Global Carbon Emissions Hit Record High in 2010

record high Global Carbon Emissions Hit Record High in 2010

After dipping with recession in 2009, global carbon dioxide (CO2) levels hit their highest mark ever in 2010, according to the InternationalEnergy Agency.

IEA estimates show CO2 emissions rose 5.9% to 30.6 billion tons in 2010–the highest single-year growth on record.

"It’s a very strong rebound in CO2 emissions, driven mainly by thenon-OECD countries," IEA Chief economist Fatih Birol told Reuters. 75%of the growth came from emerging economies such as China or India, hesaid.

However, emissions from power plants in the US also grew at a record pace in 2010, rising 5.56% compared to 2009.

Birol said yesterday emissions levels arenearing the threshhold set by UN nations in Cancun for limiting globalwarming to less than 2 degrees Celsius above pre-industrial times.

A new IEA analysis of global power plants shows 80% of the electricitygeneration related emissions are already locked in for the year 2020.

"Every year we don’t have a (climate change) agreement, every year wedon’t give a clear signal to pave the way for renewable energies andother clean energy technologies, the room for maneuver to get to the2020 target shrinks," he said.

China Coal Imports Expected to Double by 2015

To make matters worse, industry executives said on Monday they expectChina to double its imports of coal over the next four years to meet its surging demand for power–despite the environmental costs. 

China currently imports about 90 million tons of coal each year. Butthat figure could rise to 200 million tons by 2015, to Neil Dhar,executive vice president of trading house Noble Group, said during theCoaltrans Asia conference.

China is the second largest importer of coal, following Japan, andIndia’s imports are growing swiftly, too–from 67 million tons in 2011to an estimated 100 million tons in 2015.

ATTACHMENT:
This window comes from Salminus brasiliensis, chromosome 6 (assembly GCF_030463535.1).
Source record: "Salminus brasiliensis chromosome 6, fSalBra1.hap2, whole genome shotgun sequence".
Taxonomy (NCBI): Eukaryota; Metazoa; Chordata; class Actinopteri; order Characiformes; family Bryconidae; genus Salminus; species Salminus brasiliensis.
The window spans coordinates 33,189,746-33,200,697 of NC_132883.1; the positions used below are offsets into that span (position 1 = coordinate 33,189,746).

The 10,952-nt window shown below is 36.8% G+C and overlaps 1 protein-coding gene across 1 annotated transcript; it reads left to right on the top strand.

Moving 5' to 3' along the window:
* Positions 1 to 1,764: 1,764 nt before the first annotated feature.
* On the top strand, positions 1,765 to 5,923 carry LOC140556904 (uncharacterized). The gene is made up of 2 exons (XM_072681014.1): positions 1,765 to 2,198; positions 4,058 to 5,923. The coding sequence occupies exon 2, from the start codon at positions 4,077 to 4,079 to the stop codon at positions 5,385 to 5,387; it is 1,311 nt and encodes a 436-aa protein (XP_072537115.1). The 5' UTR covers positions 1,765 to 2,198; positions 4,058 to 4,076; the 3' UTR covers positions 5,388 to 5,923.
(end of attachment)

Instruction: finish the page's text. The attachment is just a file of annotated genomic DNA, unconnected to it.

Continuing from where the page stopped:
India To Launch Market-Based Scheme for Carbon Reductions

India is instituting an innovative market-based scheme in an effort to keep a lid on growing carbon emissions.

It is called Perform, Achieve and Trade (PAT). The mandatory programsets benchmark efficiency levels for 563 big polluters, like powerplants and cement plants.

Business that use less energy can sell energy savingcertificates–called Escerts–to businesses that eclipse the mandatedmark. The market is expected to be worth about $16 billion in 2014 whentrading starts.

The number of Escerts granted to a company will depend on the amount ofenergy saved in a target year, thus creaing a strong (and immediate)incentive for energy efficiency. The program could be more effective inthe near term than the Eurpean Union’s emissions trading scheme, whichled to windfall profits in the early years from the giveaway ofemissions credits. 

The PAT program is in addition to India’s exisiting market for renewable energy certificates (REC) from wind, solar and biomass powerproduction. 

That market is growing rapidly. The latest sale of RECs in May included a total of more than 14,000 certificates, with a trading value of $4.6million. That up from a mere 260 certificates traded in April. 

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